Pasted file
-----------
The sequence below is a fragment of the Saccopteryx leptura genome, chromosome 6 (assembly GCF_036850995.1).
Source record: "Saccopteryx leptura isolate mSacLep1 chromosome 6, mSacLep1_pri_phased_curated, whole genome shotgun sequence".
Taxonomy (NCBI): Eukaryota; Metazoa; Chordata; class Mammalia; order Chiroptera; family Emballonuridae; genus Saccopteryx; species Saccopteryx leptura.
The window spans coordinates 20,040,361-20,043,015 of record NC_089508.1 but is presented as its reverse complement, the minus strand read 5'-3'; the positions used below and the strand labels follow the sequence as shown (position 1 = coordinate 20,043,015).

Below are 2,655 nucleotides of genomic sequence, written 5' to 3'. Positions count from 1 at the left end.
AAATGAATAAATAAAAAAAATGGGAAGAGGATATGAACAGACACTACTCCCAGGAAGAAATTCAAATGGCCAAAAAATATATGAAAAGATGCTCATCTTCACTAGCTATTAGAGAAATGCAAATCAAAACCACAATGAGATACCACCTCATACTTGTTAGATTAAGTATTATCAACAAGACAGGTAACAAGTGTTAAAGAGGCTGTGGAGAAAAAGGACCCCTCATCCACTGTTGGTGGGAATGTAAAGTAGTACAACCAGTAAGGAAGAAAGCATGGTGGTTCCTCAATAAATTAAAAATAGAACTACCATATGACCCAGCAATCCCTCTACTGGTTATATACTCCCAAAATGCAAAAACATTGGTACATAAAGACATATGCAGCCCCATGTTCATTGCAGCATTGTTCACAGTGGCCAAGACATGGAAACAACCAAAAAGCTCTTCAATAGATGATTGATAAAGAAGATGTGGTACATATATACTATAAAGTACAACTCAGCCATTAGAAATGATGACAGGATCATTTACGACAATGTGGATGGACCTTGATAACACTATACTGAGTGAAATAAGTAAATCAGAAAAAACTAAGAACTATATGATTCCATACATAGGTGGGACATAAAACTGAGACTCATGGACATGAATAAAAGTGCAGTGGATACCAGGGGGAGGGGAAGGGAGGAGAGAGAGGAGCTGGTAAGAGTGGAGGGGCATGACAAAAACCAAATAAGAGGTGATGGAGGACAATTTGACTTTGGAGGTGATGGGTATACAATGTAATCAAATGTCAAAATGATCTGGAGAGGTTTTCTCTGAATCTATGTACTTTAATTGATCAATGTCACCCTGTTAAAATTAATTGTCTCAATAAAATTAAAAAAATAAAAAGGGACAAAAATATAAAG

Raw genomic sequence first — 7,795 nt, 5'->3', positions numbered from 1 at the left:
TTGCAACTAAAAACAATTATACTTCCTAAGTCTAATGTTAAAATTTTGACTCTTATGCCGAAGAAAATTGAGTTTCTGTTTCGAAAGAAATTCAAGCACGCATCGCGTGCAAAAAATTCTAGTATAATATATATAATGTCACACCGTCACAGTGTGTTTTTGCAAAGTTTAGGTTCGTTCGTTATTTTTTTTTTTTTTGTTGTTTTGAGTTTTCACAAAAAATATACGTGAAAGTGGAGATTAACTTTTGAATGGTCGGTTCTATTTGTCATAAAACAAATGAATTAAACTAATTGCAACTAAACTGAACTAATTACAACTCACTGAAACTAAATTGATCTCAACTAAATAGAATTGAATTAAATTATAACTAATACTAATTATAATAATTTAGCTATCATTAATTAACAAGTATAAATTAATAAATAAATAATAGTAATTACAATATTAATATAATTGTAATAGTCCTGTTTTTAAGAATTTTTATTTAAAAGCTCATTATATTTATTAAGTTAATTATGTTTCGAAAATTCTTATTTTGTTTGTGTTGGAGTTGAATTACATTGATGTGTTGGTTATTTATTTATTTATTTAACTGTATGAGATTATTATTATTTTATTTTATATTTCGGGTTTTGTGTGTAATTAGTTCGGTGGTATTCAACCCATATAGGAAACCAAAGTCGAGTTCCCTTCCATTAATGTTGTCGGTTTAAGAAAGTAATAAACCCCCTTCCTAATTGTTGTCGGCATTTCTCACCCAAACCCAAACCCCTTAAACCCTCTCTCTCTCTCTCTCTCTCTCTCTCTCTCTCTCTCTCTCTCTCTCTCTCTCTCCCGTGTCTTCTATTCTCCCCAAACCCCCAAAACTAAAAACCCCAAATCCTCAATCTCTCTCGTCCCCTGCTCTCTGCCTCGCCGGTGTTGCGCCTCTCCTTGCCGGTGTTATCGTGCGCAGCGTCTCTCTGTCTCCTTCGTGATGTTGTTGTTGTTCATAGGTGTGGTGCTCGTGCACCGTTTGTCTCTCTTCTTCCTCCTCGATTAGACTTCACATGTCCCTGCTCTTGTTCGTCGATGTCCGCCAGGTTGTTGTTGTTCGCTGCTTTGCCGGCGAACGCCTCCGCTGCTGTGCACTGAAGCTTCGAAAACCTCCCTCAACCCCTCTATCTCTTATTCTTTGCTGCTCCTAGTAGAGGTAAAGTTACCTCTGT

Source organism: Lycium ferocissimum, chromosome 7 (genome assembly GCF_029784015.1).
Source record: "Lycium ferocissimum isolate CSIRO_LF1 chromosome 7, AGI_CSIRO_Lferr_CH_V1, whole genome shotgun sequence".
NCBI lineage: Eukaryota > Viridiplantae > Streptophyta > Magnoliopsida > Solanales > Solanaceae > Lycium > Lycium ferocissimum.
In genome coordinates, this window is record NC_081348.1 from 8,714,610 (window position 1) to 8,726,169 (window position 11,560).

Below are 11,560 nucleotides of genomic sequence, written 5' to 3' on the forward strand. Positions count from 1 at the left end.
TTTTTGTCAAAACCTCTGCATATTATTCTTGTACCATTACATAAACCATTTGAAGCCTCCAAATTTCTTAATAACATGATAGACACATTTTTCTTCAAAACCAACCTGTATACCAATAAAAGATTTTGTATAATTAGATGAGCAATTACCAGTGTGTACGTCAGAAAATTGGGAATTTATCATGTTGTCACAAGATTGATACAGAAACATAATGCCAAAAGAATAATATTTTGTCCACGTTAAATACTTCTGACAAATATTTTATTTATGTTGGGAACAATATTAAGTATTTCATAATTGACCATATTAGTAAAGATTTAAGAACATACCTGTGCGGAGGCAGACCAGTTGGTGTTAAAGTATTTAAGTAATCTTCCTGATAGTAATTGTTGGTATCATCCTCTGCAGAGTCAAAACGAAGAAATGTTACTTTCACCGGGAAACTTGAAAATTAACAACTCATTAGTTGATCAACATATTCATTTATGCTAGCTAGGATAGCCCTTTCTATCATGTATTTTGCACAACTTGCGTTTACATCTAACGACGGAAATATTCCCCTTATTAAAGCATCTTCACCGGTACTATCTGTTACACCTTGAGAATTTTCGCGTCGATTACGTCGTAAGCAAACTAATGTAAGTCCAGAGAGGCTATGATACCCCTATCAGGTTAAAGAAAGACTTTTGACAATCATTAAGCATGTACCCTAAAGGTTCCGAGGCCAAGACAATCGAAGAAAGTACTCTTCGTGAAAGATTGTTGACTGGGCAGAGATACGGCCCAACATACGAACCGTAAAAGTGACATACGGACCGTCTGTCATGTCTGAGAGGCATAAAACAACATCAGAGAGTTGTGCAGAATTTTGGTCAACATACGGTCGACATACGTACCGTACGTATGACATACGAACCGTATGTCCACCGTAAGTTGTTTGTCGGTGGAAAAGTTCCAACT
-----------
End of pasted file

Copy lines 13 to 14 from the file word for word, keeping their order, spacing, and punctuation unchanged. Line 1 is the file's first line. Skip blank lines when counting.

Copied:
Below are 11,560 nucleotides of genomic sequence, written 5' to 3' on the forward strand. Positions count from 1 at the left end.
TTTTTGTCAAAACCTCTGCATATTATTCTTGTACCATTACATAAACCATTTGAAGCCTCCAAATTTCTTAATAACATGATAGACACATTTTTCTTCAAAACCAACCTGTATACCAATAAAAGATTTTGTATAATTAGATGAGCAATTACCAGTGTGTACGTCAGAAAATTGGGAATTTATCATGTTGTCACAAGATTGATACAGAAACATAATGCCAAAAGAATAATATTTTGTCCACGTTAAATACTTCTGACAAATATTTTATTTATGTTGGGAACAATATTAAGTATTTCATAATTGACCATATTAGTAAAGATTTAAGAACATACCTGTGCGGAGGCAGACCAGTTGGTGTTAAAGTATTTAAGTAATCTTCCTGATAGTAATTGTTGGTATCATCCTCTGCAGAGTCAAAACGAAGAAATGTTACTTTCACCGGGAAACTTGAAAATTAACAACTCATTAGTTGATCAACATATTCATTTATGCTAGCTAGGATAGCCCTTTCTATCATGTATTTTGCACAACTTGCGTTTACATCTAACGACGGAAATATTCCCCTTATTAAAGCATCTTCACCGGTACTATCTGTTACACCTTGAGAATTTTCGCGTCGATTACGTCGTAAGCAAACTAATGTAAGTCCAGAGAGGCTATGATACCCCTATCAGGTTAAAGAAAGACTTTTGACAATCATTAAGCATGTACCCTAAAGGTTCCGAGGCCAAGACAATCGAAGAAAGTACTCTTCGTGAAAGATTGTTGACTGGGCAGAGATACGGCCCAACATACGAACCGTAAAAGTGACATACGGACCGTCTGTCATGTCTGAGAGGCATAAAACAACATCAGAGAGTTGTGCAGAATTTTGGTCAACATACGGTCGACATACGTACCGTACGTATGACATACGAACCGTATGTCCACCGTAAGTTGTTTGTCGGTGGAAAAGTTCCAACT